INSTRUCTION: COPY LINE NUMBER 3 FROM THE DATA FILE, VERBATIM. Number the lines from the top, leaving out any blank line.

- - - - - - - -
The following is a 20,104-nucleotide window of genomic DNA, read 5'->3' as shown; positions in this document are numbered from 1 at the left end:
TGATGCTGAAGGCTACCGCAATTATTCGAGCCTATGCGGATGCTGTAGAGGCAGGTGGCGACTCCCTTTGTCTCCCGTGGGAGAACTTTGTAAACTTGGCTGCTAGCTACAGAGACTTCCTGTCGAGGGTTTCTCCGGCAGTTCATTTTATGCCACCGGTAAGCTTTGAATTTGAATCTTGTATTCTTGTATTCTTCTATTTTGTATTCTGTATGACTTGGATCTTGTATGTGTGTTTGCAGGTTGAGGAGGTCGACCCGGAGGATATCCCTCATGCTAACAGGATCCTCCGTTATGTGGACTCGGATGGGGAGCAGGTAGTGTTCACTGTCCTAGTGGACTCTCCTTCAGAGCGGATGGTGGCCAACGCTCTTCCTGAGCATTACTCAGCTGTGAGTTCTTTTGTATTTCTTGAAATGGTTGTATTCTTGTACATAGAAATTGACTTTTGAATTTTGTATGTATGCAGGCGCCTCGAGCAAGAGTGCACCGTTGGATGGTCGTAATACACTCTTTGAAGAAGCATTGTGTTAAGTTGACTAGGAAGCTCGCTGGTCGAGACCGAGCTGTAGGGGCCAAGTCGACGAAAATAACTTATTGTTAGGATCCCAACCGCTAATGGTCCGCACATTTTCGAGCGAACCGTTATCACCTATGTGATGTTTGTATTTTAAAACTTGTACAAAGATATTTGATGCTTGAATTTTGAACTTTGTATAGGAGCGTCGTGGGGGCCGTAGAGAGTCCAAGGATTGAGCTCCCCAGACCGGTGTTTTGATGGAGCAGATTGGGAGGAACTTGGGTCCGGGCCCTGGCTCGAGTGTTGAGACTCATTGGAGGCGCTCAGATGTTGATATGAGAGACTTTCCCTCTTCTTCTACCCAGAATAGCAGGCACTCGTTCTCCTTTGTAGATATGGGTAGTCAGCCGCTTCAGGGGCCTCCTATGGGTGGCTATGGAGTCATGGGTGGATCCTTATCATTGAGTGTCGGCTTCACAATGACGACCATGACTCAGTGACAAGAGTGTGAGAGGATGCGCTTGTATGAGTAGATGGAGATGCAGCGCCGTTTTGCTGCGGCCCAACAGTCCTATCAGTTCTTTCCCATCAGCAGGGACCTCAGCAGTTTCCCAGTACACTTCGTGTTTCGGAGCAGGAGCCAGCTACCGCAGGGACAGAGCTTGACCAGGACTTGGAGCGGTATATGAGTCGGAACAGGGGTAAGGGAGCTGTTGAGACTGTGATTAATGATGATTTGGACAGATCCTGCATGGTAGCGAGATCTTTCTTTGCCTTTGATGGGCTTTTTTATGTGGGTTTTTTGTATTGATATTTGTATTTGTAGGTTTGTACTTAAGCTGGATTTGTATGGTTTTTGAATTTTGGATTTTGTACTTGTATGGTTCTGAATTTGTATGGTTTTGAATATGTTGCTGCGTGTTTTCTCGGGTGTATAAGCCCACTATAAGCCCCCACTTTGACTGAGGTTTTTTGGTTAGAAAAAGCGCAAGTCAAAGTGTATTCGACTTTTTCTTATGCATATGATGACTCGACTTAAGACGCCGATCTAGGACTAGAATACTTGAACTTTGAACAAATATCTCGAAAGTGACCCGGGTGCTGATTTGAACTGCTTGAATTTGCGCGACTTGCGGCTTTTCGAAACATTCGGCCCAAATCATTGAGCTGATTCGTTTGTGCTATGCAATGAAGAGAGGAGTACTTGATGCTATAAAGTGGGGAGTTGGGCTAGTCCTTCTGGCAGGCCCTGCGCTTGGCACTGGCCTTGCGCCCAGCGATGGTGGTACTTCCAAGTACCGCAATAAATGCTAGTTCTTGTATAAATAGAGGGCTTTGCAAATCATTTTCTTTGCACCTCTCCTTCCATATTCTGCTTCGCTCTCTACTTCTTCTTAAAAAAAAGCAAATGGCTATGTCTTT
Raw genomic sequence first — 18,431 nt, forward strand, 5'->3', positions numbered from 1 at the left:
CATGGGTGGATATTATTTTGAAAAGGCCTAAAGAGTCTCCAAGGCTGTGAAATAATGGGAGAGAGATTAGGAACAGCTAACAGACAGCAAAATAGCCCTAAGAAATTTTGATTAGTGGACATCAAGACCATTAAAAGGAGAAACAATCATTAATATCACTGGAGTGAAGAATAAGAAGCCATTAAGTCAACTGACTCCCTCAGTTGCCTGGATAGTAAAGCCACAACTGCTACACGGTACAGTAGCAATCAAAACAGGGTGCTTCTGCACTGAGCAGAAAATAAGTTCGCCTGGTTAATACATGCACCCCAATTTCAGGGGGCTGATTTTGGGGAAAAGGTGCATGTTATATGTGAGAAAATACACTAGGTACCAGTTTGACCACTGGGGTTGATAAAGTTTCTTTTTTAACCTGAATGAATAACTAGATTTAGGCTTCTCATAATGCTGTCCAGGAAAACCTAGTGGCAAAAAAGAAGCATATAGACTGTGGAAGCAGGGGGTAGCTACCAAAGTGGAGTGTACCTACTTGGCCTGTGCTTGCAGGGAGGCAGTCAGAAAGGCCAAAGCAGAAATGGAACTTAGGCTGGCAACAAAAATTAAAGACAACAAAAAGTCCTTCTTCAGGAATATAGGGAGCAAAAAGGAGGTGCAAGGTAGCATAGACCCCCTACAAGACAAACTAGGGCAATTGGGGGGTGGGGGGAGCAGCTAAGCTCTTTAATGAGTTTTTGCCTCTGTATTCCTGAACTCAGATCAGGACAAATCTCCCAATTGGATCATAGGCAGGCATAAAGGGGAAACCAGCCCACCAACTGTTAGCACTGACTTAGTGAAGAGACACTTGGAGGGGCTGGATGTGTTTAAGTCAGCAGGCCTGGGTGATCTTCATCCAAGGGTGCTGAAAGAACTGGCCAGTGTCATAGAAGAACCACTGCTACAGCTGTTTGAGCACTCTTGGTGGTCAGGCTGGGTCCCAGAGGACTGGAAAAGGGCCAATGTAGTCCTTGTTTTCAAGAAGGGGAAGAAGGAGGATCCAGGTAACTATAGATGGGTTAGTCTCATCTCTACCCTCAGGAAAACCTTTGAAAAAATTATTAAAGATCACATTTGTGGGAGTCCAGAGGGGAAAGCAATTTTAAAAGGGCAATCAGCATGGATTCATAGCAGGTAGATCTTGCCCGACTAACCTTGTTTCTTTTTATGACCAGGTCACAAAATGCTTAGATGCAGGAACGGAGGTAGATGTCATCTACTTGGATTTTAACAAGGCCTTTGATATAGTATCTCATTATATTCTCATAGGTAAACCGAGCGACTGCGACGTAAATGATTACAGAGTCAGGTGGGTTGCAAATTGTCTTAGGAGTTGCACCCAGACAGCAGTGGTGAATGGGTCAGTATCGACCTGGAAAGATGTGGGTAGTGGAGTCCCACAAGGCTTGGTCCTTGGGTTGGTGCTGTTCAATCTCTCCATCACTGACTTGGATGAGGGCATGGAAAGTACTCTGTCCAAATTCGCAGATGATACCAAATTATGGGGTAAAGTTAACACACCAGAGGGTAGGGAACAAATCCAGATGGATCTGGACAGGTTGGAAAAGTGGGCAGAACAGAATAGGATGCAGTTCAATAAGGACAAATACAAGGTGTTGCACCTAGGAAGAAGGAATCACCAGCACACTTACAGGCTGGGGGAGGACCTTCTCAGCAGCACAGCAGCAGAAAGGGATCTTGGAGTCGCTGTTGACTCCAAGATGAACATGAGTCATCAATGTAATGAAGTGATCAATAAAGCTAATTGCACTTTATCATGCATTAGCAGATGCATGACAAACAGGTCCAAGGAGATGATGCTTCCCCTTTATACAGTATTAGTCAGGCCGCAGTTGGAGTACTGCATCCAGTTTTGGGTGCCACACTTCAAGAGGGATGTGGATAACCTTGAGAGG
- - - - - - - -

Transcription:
Raw genomic sequence first — 18,431 nt, forward strand, 5'->3', positions numbered from 1 at the left: